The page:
- Lyra published Minimal complexes and maps (1954) in which he proved the existence of a minimal subcomplex of the cubical singular complex of a topological space.
- Lyra received a grant from the Rockefeller Foundation to fund a two-year visit to Institute for Advanced Study at Princeton in the United States.
- Of course Steenrod was one of the main reasons that Lyra wanted to go to the Institute for Advanced Study since he had published the first systematic account of fibre bundles in his book The Topology of Fibre Bundles (1951).
- Despite having funds for a two-year visit to Princeton, Lyra returned to Brazil after spending only one year at the Institute for Advanced Study.
- A group of academics, in which Lyra played a central part, worked hard through the 1960s to establish an Institute of Mathematics and Statistics.
- Lyra worked at the new Institute of Mathematics and Statistics from 1970 to 1972, then was appointed there as a Senior Professor.
- In 1968 he was given the title of "livre-docente" at the Faculdade de Filosofia, Ciências e Letras and, in 1974, he became Associate Professor of the Instituto de Matemática e Estatistica of the University of São Paulo.
- On his influence in the development of mathematics in Brazil: special emphasis must be given to the dedication of the candidate to all problems which arise in the development of mathematics in Brazil.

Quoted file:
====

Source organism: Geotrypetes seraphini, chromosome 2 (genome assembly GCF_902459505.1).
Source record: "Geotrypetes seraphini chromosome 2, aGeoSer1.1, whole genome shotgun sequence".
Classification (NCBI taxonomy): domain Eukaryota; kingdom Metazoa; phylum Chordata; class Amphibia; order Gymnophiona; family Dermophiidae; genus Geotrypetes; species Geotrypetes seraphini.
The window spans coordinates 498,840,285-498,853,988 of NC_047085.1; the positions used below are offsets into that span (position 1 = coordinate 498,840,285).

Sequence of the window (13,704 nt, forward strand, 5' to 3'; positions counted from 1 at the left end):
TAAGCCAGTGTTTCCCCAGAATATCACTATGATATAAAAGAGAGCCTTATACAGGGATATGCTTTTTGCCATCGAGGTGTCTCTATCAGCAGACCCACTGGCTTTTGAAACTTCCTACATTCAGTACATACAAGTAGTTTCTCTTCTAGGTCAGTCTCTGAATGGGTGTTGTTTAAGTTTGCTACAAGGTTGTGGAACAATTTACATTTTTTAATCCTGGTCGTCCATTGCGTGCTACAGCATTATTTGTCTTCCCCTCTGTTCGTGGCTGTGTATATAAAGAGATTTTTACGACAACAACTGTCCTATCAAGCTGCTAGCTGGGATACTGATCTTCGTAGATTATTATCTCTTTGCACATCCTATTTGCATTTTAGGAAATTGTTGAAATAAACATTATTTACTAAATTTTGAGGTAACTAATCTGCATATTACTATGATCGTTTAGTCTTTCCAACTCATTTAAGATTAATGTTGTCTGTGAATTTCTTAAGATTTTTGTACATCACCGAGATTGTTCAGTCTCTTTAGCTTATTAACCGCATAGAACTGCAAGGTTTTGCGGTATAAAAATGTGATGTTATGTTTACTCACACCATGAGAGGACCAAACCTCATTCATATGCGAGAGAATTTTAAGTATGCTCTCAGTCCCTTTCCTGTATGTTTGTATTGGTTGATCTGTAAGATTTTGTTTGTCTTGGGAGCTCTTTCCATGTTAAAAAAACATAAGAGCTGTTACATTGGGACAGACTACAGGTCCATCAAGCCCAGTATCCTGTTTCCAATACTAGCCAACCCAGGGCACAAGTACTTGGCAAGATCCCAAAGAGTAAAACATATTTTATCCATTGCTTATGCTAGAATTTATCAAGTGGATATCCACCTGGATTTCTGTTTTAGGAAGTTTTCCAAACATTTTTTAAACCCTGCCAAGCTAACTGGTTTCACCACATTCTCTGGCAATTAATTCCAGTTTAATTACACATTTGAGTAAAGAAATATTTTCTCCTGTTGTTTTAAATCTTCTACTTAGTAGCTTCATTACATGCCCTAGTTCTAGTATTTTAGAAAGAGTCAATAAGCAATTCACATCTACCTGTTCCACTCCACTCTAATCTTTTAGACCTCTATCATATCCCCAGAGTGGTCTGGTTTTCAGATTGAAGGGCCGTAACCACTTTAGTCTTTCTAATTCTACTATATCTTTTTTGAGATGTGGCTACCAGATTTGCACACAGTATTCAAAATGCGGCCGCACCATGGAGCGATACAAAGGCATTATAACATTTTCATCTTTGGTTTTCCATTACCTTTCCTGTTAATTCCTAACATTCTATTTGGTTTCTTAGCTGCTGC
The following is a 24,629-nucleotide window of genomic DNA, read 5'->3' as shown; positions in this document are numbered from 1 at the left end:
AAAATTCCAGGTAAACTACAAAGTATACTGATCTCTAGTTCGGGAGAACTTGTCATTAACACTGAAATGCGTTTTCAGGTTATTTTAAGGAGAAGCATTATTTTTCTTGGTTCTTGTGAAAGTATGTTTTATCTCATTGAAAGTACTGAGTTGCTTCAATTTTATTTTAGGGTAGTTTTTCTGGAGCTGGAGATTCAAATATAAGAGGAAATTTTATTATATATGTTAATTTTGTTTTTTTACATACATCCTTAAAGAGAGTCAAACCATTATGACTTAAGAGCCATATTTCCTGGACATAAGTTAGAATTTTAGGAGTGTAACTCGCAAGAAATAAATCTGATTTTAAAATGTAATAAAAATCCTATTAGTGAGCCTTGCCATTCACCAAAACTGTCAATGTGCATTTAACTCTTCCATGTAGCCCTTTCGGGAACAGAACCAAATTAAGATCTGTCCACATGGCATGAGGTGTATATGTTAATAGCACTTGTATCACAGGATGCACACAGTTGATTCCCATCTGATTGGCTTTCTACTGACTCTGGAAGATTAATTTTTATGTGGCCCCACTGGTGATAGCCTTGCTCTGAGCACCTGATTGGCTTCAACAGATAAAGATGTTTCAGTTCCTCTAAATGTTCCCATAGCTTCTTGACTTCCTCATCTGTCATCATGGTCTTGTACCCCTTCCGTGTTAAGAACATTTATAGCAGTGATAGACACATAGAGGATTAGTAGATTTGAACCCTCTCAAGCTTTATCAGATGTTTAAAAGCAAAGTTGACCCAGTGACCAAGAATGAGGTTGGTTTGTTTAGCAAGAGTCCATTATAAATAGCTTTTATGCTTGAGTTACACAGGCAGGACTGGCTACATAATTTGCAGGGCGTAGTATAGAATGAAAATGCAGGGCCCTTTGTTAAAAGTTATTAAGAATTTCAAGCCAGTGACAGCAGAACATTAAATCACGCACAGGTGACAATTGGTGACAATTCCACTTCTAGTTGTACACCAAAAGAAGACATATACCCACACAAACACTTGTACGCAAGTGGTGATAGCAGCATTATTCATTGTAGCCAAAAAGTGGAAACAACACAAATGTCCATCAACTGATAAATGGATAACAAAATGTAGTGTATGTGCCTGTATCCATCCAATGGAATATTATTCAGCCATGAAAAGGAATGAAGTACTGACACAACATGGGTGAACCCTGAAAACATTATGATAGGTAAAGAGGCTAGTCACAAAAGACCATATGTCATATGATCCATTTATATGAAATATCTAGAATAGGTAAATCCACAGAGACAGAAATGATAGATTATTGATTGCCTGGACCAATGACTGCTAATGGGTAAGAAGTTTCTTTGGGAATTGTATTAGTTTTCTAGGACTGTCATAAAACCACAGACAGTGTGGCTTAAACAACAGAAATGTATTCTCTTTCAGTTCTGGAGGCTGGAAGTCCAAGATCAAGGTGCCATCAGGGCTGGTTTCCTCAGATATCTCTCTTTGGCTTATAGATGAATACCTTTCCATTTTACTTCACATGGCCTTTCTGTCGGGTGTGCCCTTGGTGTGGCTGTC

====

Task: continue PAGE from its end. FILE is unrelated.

- This dedication has had remarkable results not only within the Institute of which he is a member but also in the whole of the University and of the country, through his activities in the Colóquios de Matemática, in the Sociedade Brasileira de Matemática, IMPA, etc.
- On his teaching activity: the Committee gives special emphasis to the dedication of the candidate to his work on advising graduate students, keeping up the interest on Algebraic Topology, a subject in which he is the most active lecturer in Brazil.
- This has never affected his activity as lecturer on the undergraduate level, as is made evident both by the variety of the courses he has taught as by his work on planning curricula and programme reforms.
- Taking all this into account, the Committee unanimously recommends Professor Carlos Benjamin de Lyra for Professor of the Department of Mathematics of this Institute.
- His role in supervising more than a dozen advanced students and a number of beginners was also remarkable.
- Lyra made special efforts to attract many others and we mention, in particular, Peter Hilton who visited São Paulo in 1968, 1969, 1972, 1973 and 1974.
- Lyra had little confidence that he would live out his three score and ten, and he would tell his friends that he expected to die soon.
- Lyra very much welcomed the referee's suggestions for improvement, and was able to embark on a revised version in the beginning of June, 1974.
- Peter Hilton was in Brazil at the time of Lyra's death and undertook to write the revised version in accordance with the referee's suggestions and Lyra's notes.

Born 23 November 1927, Recife, Pernambuco, Brazil. Died 21 July 1974, São Paulo, Brazil.

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Origin Brazil, Topology

**O’Connor, John J; Robertson, Edmund F**: MacTutor History of Mathematics Archive